While I don’t actively try to hide my Instagram presence from real-life friends, I also don’t flaunt it. I don’t talk about it much. I’m not embarrassed about my writing, but I am a little embarrassed about coming off as “obsessed with Instagram.”

However, I see Instagram as an advertising tool and a way to connect with the poetry community. I do want to promote my work, but I also want to make meaningful connections with other writers.

If you’re in the same boat and have good motivations, it’s easy to feel a little disappointed or exasperated when people think you’re just after this modern-day internet version of pseudo-stardom.

After all, the reality is that using social media professionally is hard work.

Reaching a Certain Follower Threshold Doesn’t Automatically Change Your Life or Business

It also might not drastically change your engagement.

Frankly, while 10,000 followers can seem like an exciting number to hit, it’s not that dramatically different from having 9,000.

Nothing magically changes overnight. No one sends you a silly boardwalk influencer T-shirt when you cross a certain number.

Growth is a slow process and it largely comes down to posting good content regularly. If you post good content and interact with the community, you will grow.

It takes time, but if you can achieve slow and steady growth, you’re well on your way. When I first started out trying to market myself as a writer on Instagram, I was lucky if I could pull twenty likes in on a poem. Now, if I post twice a day and keep a consistent pace, I’ll typically average 100 to 150, with some posts doing particularly well and going over 200.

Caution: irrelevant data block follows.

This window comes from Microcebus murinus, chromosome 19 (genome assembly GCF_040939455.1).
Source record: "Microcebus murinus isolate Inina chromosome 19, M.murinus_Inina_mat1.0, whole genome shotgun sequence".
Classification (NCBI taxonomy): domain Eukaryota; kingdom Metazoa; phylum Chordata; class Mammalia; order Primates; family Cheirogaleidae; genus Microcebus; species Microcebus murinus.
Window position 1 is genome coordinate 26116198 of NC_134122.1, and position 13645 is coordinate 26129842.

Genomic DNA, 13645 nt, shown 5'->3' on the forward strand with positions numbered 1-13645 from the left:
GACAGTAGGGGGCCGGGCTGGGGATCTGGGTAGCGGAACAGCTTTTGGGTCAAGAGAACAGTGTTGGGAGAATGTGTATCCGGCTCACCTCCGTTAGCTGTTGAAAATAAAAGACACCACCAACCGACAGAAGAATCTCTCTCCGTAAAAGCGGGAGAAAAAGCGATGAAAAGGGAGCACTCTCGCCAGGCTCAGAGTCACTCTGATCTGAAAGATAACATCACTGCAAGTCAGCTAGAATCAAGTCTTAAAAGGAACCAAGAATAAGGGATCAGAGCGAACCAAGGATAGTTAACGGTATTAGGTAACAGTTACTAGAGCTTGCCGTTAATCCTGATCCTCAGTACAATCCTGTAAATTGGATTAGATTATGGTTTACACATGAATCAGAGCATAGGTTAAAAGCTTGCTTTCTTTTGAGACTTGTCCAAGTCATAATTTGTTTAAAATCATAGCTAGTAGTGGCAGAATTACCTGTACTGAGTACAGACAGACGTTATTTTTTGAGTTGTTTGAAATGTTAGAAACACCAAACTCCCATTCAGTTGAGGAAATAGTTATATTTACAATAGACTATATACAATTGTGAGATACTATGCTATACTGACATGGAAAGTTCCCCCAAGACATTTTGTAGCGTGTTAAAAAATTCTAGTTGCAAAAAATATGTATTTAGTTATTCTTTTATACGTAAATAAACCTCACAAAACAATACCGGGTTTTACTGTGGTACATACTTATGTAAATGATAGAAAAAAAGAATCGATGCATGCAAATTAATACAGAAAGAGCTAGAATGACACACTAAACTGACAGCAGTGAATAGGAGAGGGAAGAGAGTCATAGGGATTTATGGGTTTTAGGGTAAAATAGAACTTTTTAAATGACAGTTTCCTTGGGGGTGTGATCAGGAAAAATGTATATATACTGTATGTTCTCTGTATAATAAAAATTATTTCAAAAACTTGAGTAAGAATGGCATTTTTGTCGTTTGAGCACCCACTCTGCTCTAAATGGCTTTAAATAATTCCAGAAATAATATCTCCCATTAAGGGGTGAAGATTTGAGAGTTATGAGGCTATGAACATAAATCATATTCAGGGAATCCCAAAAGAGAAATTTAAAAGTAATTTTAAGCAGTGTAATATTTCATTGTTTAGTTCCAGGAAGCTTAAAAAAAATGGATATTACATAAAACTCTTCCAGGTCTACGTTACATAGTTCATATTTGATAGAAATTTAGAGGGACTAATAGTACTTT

While you never want to abandon quality for simple quantity, having a consistent posting schedule really does go a long way. Engagement also means a lot; this particular post pulled in over 270 likes and a nice handful of comments as well. Taking the time to respond to comments thoughtfully and quickly can really help your posts rank higher on tags and ultimately get more attention.

Growing your Instagram following to micro or nanoinfluencer status can be very grassroots at times. But that’s what people are looking for: authenticity.

If you keep growing your following, it’ll absolutely help your business, but it takes time.

While It May Feel Like an Uphill Climb, Keep Pushing and Keep Posting

It’s not easy to have true influence.

Own the fact that you’re using social media as a marketing tool.

For many of us, Instagram is essentially a marketing tool. We have a goal behind the contest we post.

People might make assumptions, people might misinterpret your reasons for doing it, but do your best to find intrinsic motivations for growing your following. There’s no shame in doing it.

Remind yourself of this if you start to feel embarrassed.

Through all this, while we don’t often talk about Dale Carnegie and “How to Win Friends and Influence People” when we’re talking about Instagram influencers, he makes a fair point.

Never underestimate the importance of connection and community as you grow your Instagram following.

Written by

Writer and poet from Neptune. Instructional designer in NYC. Grad student at @NYUTandon studying Integrated Digital Media.